Obama and CEOs squabble over regulation
President Barack Obama isn’t afraid to tell CEOs what on his mind. And as it turns out, they aren’t afraid to push back.
In an interview with The Economist on Sunday, Obama said that chief executives “don’t have a right” to whine about regulations. With respect to climate change specifically, Obama said he “would take the complaints of the corporate community with a grain of salt,” adding that policies enacted have “generally been friendly towards business.”
That, however, set off three CEOs being interviewed for a segment on CNBC to complain about his policies.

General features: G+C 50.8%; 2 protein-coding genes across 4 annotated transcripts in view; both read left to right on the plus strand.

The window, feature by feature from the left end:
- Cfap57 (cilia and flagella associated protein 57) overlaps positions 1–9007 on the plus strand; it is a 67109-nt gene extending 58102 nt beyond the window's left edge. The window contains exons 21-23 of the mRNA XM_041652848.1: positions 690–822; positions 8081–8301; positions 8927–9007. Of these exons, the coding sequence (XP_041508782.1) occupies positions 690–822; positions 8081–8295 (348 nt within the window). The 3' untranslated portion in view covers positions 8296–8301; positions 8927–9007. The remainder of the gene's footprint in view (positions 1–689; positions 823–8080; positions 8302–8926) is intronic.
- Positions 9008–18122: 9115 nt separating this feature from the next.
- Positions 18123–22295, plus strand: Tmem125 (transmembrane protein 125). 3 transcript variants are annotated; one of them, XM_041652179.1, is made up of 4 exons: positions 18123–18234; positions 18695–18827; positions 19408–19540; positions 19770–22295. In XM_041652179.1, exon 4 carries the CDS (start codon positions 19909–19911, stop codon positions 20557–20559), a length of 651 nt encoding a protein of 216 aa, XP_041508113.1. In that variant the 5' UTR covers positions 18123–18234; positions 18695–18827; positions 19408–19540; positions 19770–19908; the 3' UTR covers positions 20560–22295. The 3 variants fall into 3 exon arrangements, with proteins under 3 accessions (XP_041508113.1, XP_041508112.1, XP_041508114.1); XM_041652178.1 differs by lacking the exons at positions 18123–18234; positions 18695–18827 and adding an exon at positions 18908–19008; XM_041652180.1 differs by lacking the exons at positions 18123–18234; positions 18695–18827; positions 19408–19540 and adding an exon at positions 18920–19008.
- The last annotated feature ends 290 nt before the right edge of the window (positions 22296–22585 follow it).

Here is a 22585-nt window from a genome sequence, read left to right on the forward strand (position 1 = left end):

On CNBC’s “Squawk Box,” Mike Jackson, the CEO of AutoNation, said Monday that the White House should have enacted legislation tied to immigration, taxes and entitlements before the Republican’s took control of the House of Representatives, according to a CNBC article. This would have created millions of jobs and would’ve helped the “anemic” state of the U.S. job market, Jackson said.
“The president’s statement just confirms, unfortunately, that he still doesn’t get it,” he added.
Meanwhile, Bill George, a former Medtronic CEO, criticized Obama for what he described as a lack of leadership. “The president is not leading these days,” he said in an interview. “He’s attacking on all sides.”
The CNBC article also quoted Steve Odland, the CEO of the Committee for Economic Development, as saying that more regulation equals added insecurity for businesses nationwide. “These uncertainties cause businesses to hedge, and the hedge is to cash,” said Odland. “That cash is not being invested.”